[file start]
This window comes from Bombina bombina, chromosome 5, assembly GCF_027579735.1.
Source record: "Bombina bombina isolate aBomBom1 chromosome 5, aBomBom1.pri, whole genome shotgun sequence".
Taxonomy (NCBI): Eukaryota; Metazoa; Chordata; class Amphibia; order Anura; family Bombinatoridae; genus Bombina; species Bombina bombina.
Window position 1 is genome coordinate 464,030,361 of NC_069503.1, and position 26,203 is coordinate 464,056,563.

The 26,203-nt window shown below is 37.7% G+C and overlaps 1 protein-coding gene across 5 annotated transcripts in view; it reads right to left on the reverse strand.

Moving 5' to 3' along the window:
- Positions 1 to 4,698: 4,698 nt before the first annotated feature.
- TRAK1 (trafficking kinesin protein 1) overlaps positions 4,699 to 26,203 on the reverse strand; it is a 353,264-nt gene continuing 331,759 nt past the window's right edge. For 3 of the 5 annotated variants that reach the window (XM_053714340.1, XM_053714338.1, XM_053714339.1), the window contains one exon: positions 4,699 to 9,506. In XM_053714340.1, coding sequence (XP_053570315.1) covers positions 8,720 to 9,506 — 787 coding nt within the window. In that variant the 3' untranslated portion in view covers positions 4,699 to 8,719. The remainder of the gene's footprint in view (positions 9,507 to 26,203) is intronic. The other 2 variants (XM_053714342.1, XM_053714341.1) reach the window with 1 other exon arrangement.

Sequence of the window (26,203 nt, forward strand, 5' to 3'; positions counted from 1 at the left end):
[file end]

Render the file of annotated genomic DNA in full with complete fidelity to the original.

This window comes from Bombina bombina, chromosome 5, assembly GCF_027579735.1.
Source record: "Bombina bombina isolate aBomBom1 chromosome 5, aBomBom1.pri, whole genome shotgun sequence".
Taxonomy (NCBI): Eukaryota; Metazoa; Chordata; class Amphibia; order Anura; family Bombinatoridae; genus Bombina; species Bombina bombina.
Window position 1 is genome coordinate 464,030,361 of NC_069503.1, and position 26,203 is coordinate 464,056,563.

The 26,203-nt window shown below is 37.7% G+C and overlaps 1 protein-coding gene across 5 annotated transcripts in view; it reads right to left on the reverse strand.

Moving 5' to 3' along the window:
- Positions 1 to 4,698: 4,698 nt before the first annotated feature.
- TRAK1 (trafficking kinesin protein 1) overlaps positions 4,699 to 26,203 on the reverse strand; it is a 353,264-nt gene continuing 331,759 nt past the window's right edge. For 3 of the 5 annotated variants that reach the window (XM_053714340.1, XM_053714338.1, XM_053714339.1), the window contains one exon: positions 4,699 to 9,506. In XM_053714340.1, coding sequence (XP_053570315.1) covers positions 8,720 to 9,506 — 787 coding nt within the window. In that variant the 3' untranslated portion in view covers positions 4,699 to 8,719. The remainder of the gene's footprint in view (positions 9,507 to 26,203) is intronic. The other 2 variants (XM_053714342.1, XM_053714341.1) reach the window with 1 other exon arrangement.

Sequence of the window (26,203 nt, forward strand, 5' to 3'; positions counted from 1 at the left end):